Being abroad there are only two reasons you call your parents, it is always either you miss them or you need something from them… and that thing you need from them almost always seems to be money. So in other words it is the same routine as if you were back in college in the states!

Back in the states if you lived on campus in Merced, which is what I did, there really wasn’t a need for money since everything related to rent or food is all included when you pay your fees at the beginning of the semester. The only time you really needed money was to buy books or other school supplies,  but besides that you didn’t really need money. As for those who live off campus, well they had everything budgeted accordingly for the most part. The only real need for money was when you wanted to go home or needed money for gas.


Out here in Europe it is a different animal entirely. To begin with the biggest obstacle we have here is the euro! More specifically the dollar to euro exchange rate that is approximately $1.16 per euro. While that may not seem like a huge difference, it adds up. Slowly but surely we have all seen our wallets shrink in size. Not to mention that most students travel while being abroad. You can’t blame us for wanting to travel, I mean when else will we ever be in Europe?! So we are left with the decision of  weighing the pros and cons of every financial decision we make. For example, deciding whether to buy groceries for the week or taking a trip to Barcelona and having to eat nothing but rice and drinking tap water for a week.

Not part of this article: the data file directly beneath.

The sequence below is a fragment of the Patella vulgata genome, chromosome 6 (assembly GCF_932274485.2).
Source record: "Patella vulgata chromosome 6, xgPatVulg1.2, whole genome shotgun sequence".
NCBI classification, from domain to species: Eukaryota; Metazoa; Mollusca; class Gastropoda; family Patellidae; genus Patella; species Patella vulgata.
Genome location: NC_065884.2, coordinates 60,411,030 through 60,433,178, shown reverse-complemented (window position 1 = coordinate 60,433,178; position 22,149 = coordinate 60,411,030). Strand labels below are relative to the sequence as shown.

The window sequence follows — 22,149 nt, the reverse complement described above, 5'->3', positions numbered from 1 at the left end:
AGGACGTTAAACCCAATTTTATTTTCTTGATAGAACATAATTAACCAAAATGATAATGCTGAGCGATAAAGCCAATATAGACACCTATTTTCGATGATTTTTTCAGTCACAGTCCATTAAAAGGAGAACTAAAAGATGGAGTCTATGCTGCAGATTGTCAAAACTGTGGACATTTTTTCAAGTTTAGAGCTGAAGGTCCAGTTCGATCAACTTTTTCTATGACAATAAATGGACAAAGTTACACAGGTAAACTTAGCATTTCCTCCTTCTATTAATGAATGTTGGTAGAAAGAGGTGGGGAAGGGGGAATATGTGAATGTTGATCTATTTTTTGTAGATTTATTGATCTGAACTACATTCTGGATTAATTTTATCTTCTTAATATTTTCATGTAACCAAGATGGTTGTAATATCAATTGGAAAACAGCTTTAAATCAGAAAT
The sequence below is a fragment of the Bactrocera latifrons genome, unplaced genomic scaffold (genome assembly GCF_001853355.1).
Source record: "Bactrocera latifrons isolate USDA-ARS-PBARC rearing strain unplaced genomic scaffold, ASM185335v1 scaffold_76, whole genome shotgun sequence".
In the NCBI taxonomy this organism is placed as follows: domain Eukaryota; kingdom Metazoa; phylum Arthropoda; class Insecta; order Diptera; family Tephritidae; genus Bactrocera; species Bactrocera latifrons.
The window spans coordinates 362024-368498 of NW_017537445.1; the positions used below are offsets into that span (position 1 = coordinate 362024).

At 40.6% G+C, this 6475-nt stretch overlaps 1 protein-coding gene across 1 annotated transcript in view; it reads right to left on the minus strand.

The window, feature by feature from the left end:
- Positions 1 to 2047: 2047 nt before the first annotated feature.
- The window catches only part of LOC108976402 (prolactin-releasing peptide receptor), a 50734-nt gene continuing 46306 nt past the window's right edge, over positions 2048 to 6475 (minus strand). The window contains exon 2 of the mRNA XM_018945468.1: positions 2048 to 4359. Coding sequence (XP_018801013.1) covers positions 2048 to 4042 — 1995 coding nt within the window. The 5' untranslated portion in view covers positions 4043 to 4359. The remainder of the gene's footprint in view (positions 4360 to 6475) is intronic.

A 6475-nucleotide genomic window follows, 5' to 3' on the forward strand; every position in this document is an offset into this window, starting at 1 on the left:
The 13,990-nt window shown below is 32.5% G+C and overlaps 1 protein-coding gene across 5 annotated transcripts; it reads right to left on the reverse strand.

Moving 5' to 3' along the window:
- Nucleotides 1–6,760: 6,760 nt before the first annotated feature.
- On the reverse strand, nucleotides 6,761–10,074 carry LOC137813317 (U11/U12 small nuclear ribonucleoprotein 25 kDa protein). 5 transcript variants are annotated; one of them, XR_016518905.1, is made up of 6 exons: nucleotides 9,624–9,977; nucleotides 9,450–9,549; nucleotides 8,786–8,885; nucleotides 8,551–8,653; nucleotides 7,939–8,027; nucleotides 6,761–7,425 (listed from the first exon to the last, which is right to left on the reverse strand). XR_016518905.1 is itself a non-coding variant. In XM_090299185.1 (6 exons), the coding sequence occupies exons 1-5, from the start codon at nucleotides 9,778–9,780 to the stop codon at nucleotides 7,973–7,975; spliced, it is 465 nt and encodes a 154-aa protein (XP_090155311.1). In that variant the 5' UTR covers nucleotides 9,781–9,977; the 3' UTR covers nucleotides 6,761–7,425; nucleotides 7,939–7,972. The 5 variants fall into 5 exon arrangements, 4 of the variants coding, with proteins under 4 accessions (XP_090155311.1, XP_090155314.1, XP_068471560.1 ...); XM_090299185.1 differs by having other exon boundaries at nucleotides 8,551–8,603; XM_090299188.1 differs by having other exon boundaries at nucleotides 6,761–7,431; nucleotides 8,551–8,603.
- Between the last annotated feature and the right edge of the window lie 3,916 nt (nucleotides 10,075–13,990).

Another obstacle we face is the tourism market. Restaurants, hustlers, and even government economies have been tailored to suck as much money out of tourists as possible. Though we are here for academic purposes we still seem to fall into the webs that are cast to catch tourists. If you are a foodie and are on a tight budget then Europe is not for you! The vast amount of different foods would put you straight into bankruptcy! The food here is so much different than what we are used to in the States, you’d blow through your life savings if you could. The struggle is real folks!

Decisions, decisions. To eat or not to eat? Do we really need to buy that plane ticket to visit the neighboring countries? Maybe not, but I guarantee it will be worth the financial struggle (or so I have heard). Since I will be in Europe for just over 2 months, I am more-or-less forced to budget accordingly and limit the number of excursions and night outs I have. Nevertheless I will enjoy my time in Europe to the best of my abilities!

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